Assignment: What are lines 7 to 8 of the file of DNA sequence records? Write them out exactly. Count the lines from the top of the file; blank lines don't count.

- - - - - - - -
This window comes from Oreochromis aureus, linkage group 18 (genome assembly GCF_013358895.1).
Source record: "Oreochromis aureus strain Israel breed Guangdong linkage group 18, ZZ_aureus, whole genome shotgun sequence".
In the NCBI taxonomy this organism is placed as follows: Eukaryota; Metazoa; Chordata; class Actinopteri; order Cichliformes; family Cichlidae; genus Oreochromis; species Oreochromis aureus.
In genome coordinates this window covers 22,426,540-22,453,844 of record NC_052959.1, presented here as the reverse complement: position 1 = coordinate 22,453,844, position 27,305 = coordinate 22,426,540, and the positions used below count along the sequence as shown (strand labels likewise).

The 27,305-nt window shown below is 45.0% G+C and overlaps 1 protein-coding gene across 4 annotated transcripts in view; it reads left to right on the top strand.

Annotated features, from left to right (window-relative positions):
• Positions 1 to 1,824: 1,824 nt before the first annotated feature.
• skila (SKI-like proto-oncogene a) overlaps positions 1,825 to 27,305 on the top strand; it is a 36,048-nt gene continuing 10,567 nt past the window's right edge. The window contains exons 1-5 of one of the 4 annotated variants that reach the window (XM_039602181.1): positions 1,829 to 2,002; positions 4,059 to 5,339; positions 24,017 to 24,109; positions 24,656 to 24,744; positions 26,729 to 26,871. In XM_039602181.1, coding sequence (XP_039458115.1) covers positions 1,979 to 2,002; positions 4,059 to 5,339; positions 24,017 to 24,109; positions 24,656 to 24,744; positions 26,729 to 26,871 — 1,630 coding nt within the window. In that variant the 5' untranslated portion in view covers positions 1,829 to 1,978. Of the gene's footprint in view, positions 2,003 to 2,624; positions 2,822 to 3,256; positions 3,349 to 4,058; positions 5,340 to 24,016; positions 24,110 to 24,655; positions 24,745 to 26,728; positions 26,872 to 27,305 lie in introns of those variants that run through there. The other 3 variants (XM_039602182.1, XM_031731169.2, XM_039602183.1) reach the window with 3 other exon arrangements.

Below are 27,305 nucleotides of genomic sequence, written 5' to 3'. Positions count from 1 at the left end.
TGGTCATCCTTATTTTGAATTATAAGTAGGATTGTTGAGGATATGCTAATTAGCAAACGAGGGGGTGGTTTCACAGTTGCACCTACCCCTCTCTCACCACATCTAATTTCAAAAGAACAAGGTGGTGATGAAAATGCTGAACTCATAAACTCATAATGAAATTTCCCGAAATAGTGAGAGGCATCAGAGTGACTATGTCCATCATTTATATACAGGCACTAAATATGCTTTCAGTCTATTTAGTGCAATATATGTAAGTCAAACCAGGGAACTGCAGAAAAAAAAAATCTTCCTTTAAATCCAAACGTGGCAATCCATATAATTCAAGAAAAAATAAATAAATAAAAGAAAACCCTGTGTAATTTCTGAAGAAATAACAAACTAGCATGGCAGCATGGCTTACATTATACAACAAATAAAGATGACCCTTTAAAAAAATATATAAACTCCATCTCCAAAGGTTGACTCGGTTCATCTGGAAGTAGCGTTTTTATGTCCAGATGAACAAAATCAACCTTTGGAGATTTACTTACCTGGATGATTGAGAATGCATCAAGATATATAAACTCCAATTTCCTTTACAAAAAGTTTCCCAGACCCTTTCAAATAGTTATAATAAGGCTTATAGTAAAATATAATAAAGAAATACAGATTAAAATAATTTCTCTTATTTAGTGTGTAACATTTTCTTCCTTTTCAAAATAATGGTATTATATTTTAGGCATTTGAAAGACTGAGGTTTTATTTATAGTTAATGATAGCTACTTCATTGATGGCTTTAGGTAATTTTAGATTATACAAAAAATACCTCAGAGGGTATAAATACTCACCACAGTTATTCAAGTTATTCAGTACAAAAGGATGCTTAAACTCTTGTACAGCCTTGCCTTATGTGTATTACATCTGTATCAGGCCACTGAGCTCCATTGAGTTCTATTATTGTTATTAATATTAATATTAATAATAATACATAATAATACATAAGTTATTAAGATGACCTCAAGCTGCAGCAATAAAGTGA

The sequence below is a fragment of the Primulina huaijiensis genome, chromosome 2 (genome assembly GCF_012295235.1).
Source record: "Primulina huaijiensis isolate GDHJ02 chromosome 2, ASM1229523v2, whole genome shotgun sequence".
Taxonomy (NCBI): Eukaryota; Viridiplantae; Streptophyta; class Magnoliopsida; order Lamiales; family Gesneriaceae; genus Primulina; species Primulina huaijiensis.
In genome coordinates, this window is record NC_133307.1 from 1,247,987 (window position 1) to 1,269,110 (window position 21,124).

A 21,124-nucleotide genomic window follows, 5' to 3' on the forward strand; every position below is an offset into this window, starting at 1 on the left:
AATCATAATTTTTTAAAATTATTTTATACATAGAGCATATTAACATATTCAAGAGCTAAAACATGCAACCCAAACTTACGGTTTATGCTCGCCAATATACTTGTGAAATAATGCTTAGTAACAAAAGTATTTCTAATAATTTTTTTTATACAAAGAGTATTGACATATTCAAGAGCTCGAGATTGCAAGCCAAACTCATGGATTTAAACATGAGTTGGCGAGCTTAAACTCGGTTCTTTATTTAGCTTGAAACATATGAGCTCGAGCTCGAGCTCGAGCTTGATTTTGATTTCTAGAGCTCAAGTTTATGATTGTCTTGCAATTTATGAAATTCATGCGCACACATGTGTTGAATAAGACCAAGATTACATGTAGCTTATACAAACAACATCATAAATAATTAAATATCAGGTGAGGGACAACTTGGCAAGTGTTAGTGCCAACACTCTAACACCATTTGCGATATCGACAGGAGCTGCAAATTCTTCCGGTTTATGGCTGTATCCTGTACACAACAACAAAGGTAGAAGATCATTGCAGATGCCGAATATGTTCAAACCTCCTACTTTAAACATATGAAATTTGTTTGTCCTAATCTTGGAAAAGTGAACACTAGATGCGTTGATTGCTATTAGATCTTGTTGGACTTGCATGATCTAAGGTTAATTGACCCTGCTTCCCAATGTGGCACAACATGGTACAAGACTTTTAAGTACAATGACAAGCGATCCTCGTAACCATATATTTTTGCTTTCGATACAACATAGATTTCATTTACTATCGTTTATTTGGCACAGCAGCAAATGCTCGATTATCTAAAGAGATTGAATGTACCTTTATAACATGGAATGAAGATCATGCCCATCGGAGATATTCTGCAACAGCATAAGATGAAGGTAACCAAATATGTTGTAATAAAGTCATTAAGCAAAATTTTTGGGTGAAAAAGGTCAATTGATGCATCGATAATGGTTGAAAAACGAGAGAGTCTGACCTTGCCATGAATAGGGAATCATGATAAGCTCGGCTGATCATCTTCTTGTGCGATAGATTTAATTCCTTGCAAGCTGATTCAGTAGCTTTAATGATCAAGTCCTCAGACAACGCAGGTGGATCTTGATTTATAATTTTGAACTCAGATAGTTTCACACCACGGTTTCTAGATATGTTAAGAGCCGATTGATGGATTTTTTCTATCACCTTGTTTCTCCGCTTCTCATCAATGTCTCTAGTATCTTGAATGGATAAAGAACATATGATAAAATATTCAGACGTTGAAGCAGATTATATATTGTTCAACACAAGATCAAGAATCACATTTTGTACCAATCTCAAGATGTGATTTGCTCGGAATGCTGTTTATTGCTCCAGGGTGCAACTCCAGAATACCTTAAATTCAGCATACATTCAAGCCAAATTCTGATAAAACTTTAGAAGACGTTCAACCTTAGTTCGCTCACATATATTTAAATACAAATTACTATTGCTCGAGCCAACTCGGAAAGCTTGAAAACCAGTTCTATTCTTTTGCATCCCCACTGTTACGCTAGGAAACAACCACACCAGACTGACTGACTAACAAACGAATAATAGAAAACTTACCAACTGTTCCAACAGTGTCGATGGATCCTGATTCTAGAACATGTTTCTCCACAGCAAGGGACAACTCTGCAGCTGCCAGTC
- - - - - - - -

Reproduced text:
• Positions 1 to 1,824: 1,824 nt before the first annotated feature.
• skila (SKI-like proto-oncogene a) overlaps positions 1,825 to 27,305 on the top strand; it is a 36,048-nt gene continuing 10,567 nt past the window's right edge. The window contains exons 1-5 of one of the 4 annotated variants that reach the window (XM_039602181.1): positions 1,829 to 2,002; positions 4,059 to 5,339; positions 24,017 to 24,109; positions 24,656 to 24,744; positions 26,729 to 26,871. In XM_039602181.1, coding sequence (XP_039458115.1) covers positions 1,979 to 2,002; positions 4,059 to 5,339; positions 24,017 to 24,109; positions 24,656 to 24,744; positions 26,729 to 26,871 — 1,630 coding nt within the window. In that variant the 5' untranslated portion in view covers positions 1,829 to 1,978. Of the gene's footprint in view, positions 2,003 to 2,624; positions 2,822 to 3,256; positions 3,349 to 4,058; positions 5,340 to 24,016; positions 24,110 to 24,655; positions 24,745 to 26,728; positions 26,872 to 27,305 lie in introns of those variants that run through there. The other 3 variants (XM_039602182.1, XM_031731169.2, XM_039602183.1) reach the window with 3 other exon arrangements.